Post on Forum |
My Forum Contribution |
July 10, 2007
This rule confers rights over ‘disputed lands’ i.e. those forests, sanctuaries, national park lands where the final notification has yet not been issued. Rule 16 (2) shifts the onus of proof on the
State by declaring that “the presumption of rights over such disputed lands shall be in favour of the claimant unless otherwise decided.”. This presumption places the persons in illegal possession of the alleged disputed lands at an
advantageous position in comparison to those who are in possession of other forestlands. In the case of persons who are in possession of non-disputed forestlands the onus is on them to prove their possession by producing evidence as enumerated in Rule 31.
This classification in favour of disputed land occupiers is arbitrary. Secondly, the term ‘disputed land’ is vague and has not been defined under the Act nor explained under the Rules. Thirdly, the power conferred on the Gram Sabha and other executive bodies
to decide on the “non-adherence to due process of laws” in Rule 16 (1) is
contrary to all prevailing jurisprudence. The issue whether an action or order is in violation of the due process clause can only be decided by a judicial authority. It is a judicial function and cannot be conferred on any of the executive authorities
created or referred to under the said Act or Rules.
The incorporation of the clause “who may have been evicted without due process of law; pattas in forest villages and pattas issued but cancelled or extinguished without following the due process of
law” in Rule 17 is illegal for the reasons stated above under Rule 16.
Duties and functions conferred under the said Rule are in violation and disregard of the provisions of Part IX of the Constitution and the Panchayats (Extension to the Scheduled Areas) Act, 1996.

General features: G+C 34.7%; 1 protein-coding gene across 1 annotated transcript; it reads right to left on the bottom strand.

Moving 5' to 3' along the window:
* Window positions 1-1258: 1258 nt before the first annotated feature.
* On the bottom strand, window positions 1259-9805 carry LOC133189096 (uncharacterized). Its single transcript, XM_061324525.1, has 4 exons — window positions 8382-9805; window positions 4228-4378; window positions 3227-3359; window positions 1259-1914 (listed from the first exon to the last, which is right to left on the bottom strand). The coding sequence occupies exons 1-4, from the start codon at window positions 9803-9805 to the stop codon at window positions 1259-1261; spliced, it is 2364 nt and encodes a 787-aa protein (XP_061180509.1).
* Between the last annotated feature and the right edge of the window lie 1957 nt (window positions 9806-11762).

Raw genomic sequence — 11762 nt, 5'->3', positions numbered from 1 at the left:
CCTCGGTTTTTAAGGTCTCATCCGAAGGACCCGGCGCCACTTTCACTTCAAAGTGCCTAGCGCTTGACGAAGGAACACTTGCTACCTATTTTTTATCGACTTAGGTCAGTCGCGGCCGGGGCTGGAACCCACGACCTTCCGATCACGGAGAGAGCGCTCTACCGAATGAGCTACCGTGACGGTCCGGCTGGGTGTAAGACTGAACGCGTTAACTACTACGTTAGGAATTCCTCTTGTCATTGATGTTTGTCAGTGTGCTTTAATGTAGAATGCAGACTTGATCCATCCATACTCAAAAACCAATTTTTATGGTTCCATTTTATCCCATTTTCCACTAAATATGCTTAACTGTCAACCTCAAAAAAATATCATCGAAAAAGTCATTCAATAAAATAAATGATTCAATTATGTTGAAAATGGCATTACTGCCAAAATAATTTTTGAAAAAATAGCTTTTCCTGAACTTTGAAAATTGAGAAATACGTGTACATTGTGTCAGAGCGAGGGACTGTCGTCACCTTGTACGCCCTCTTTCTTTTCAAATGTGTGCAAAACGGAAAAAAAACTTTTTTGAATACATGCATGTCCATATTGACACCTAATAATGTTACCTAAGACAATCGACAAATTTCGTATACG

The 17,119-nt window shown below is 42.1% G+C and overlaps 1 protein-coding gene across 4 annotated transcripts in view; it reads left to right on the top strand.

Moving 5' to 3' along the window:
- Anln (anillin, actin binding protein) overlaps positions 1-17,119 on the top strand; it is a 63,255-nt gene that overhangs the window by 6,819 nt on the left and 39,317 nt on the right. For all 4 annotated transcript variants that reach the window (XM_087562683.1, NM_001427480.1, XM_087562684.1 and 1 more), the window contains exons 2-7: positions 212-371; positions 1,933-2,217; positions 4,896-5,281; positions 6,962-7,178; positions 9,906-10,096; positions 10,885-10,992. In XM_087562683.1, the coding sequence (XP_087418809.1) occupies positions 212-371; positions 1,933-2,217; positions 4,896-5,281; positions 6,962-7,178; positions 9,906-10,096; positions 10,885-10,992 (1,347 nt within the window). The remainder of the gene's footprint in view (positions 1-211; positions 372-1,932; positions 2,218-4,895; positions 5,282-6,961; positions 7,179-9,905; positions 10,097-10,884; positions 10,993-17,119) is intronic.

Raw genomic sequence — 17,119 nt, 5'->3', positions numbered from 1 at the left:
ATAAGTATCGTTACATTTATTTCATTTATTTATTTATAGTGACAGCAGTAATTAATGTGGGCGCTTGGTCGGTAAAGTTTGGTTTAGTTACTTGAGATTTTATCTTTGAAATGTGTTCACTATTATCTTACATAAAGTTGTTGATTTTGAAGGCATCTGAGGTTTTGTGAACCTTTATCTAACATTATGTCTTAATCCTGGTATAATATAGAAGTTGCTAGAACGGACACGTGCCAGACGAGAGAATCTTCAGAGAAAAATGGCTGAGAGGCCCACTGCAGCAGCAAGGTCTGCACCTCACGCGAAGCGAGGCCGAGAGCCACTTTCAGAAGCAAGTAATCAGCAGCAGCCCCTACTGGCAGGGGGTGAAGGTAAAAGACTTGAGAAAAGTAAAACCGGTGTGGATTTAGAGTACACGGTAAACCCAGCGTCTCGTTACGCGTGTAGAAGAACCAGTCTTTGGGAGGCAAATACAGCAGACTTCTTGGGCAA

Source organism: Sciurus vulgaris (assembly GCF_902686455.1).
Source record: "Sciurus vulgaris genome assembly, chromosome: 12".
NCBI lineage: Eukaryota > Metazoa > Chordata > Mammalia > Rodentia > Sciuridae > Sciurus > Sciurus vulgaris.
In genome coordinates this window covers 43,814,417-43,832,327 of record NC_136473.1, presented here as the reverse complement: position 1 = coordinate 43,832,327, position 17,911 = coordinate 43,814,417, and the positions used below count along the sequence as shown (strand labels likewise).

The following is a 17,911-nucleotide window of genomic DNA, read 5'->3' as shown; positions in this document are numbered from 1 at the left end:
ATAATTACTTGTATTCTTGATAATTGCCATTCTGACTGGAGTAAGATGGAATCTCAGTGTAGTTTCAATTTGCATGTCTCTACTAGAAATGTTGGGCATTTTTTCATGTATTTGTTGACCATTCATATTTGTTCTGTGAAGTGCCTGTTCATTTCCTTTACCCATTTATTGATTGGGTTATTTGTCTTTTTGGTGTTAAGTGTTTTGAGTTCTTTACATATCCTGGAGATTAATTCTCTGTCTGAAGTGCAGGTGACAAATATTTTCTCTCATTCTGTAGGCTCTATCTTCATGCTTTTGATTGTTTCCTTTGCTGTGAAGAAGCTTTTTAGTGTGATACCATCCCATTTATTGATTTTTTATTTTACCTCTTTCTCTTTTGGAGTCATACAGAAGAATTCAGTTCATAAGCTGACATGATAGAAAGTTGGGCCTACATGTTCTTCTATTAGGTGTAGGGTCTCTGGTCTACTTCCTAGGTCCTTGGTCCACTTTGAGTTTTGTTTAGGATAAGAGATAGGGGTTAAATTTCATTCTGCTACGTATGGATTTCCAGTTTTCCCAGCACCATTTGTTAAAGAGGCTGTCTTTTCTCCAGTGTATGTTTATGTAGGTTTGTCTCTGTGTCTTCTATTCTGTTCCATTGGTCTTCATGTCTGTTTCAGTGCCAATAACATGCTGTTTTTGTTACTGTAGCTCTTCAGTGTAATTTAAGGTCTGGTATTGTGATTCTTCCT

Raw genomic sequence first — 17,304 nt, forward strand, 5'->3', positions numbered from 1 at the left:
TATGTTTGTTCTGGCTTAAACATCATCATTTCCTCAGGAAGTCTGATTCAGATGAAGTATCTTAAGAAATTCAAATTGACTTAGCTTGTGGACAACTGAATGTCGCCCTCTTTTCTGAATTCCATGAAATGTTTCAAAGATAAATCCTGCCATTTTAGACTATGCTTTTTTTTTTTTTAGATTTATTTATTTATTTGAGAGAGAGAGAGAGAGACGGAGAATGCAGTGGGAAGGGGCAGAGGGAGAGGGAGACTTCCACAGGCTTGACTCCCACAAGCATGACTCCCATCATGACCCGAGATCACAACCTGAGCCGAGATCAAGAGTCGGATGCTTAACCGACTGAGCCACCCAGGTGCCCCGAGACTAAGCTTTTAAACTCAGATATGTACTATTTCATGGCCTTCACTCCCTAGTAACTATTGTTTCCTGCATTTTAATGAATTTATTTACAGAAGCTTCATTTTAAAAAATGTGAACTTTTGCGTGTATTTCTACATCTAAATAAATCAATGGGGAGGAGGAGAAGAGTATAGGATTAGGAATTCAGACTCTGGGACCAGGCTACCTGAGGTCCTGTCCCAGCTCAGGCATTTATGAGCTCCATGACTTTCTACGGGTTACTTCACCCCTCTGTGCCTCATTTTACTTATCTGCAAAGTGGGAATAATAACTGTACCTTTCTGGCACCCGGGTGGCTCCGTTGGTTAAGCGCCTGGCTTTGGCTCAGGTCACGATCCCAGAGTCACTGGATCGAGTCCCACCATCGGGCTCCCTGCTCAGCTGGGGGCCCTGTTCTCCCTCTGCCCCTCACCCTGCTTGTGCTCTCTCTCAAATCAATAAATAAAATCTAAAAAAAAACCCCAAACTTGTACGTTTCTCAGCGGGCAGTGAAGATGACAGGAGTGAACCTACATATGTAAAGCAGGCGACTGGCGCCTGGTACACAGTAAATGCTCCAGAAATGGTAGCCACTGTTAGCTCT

RULE 31 (4) (a):-
Admitting the claims of ‘other traditional forest dwellers’ on the basis of physical attributes/traditional structures/pictures would be travesty of justice particularly due to the exclusion of the
Evidence Act. It’s a loophole which would lead to wide abuse as there would hardly be any one alive who could possibly vouch on the existence of an un-recorded structure to the effect that it has been in existence for the last over 75 years. A person vouching
on the existence of 75 years old structure need to be atleast (75+12 =87) years old. Secondly, pictures by themselves would not establish the 75 plus years antiquity of such physical attributes/traditional structures.
RULE 31 (4) (b):-
The clause “recognized as having been legitimate resident of the village at an earlier period of time” as applicable to ‘other traditional forest dwellers’ is again vague and subject to interpretation
which could be either way. It is suggested that proof for recognition of residence should be recorded in a public document and not a private document or oral statements.
(Continued in next post)
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